Time to Take Action
Our Klamath Basin Water Crisis
Upholding rural Americans' rights to grow food,
own property, and caretake our wildlife and natural resources.


Project shorts refuges

Dan Keppen claims that "when [Klamath Project] farms don't get water, the refuges don't get water" and, "It's the Project and the refuges both that suffer when the flows go downstream." ("Coalition wants farming to stop on KF refuges" April 20, 2004)

As Keppen should know, both statements are untrue: The Project continues to force the refuges and other Basin interests to suffer for irrigation's unsustainable demand for water.

Under the Bureau of Reclamation's 2003 water plan, Project irrigators received or were paid for more water than they enjoyed in any dry year since 1961. The Project got fully watered, but Lower Klamath refuge received only half the water needed for its marshes - places crucial to America's bald eagles.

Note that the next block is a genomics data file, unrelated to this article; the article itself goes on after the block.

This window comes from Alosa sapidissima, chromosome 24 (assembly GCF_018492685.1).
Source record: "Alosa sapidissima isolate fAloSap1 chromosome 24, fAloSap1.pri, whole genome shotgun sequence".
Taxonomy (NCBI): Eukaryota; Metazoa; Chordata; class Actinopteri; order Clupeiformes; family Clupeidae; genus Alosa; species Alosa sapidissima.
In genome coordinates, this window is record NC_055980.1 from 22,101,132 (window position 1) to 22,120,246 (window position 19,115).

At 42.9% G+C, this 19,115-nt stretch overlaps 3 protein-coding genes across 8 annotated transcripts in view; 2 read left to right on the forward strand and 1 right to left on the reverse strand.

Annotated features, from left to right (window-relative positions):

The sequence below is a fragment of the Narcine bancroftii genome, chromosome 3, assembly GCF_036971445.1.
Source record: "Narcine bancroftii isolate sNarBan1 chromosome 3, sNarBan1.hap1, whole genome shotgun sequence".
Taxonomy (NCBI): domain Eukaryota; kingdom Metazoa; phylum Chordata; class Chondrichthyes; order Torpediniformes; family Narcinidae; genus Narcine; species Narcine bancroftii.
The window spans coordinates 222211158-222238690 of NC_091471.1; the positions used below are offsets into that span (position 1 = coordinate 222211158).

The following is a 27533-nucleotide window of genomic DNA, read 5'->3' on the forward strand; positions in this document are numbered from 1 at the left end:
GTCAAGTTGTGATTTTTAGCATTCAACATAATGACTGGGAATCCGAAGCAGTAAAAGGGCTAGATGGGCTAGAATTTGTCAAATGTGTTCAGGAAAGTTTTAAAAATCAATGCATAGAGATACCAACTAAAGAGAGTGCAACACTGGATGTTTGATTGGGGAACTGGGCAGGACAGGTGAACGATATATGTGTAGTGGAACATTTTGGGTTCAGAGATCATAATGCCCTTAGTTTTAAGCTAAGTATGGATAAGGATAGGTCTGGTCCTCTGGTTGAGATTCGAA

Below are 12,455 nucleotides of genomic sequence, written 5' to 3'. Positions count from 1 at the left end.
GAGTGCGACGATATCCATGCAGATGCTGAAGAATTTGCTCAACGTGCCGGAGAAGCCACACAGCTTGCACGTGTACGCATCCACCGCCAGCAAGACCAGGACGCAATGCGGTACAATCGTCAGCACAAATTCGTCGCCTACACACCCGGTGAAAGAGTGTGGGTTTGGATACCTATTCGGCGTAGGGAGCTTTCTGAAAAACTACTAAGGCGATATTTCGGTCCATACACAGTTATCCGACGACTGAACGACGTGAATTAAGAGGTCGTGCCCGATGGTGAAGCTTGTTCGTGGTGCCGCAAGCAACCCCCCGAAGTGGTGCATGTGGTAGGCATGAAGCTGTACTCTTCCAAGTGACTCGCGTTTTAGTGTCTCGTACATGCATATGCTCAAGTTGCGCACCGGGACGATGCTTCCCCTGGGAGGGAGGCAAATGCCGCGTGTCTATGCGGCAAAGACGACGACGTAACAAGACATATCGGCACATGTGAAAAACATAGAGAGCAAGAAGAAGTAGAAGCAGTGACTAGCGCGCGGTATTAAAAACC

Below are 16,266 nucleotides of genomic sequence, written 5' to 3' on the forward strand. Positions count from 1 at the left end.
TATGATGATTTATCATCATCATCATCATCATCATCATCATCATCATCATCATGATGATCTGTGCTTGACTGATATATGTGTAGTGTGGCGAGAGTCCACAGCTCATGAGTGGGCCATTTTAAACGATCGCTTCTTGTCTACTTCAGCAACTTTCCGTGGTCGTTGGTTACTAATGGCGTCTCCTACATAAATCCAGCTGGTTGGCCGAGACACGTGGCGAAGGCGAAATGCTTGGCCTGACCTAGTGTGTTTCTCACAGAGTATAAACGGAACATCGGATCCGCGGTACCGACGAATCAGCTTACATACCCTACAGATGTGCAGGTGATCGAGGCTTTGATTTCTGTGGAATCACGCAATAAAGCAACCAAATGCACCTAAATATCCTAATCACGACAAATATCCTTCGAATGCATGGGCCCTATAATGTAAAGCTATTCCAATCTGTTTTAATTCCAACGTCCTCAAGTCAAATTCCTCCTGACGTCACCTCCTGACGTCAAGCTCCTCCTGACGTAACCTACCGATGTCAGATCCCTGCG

Refuge marshes went without any deliveries for six straight weeks between June and August. This dried up wetlands, wiped out plants providing food and shelter for waterfowl, and spurred disease outbreaks. In 2004, Reclamation will again provide irrigators with more water than during any similar year since 1961, and Lower Klamath marshes are again slated to get less than half the water they need.

At Upper Klamath refuge, it's worse. From August until December 2003, Project demands left refuge marshes completely dewatered. This year, the refuge will stay waterless from September until January. Without water, it's a refuge in name only.

America's precious natural heritage - preserved on our wildlife refuges - shouldn't be sacrificed because Project irrigation doesn't know how to share. Voluntary, permanent water demand reduction represents a common-sense solution that's fair to everyone dependent upon the Klamath's natural resources, and will keep a spectacular legacy whole for our children.

Jim McCarthy


The writer is policy analyst for the Oregon Natural Resources Council.

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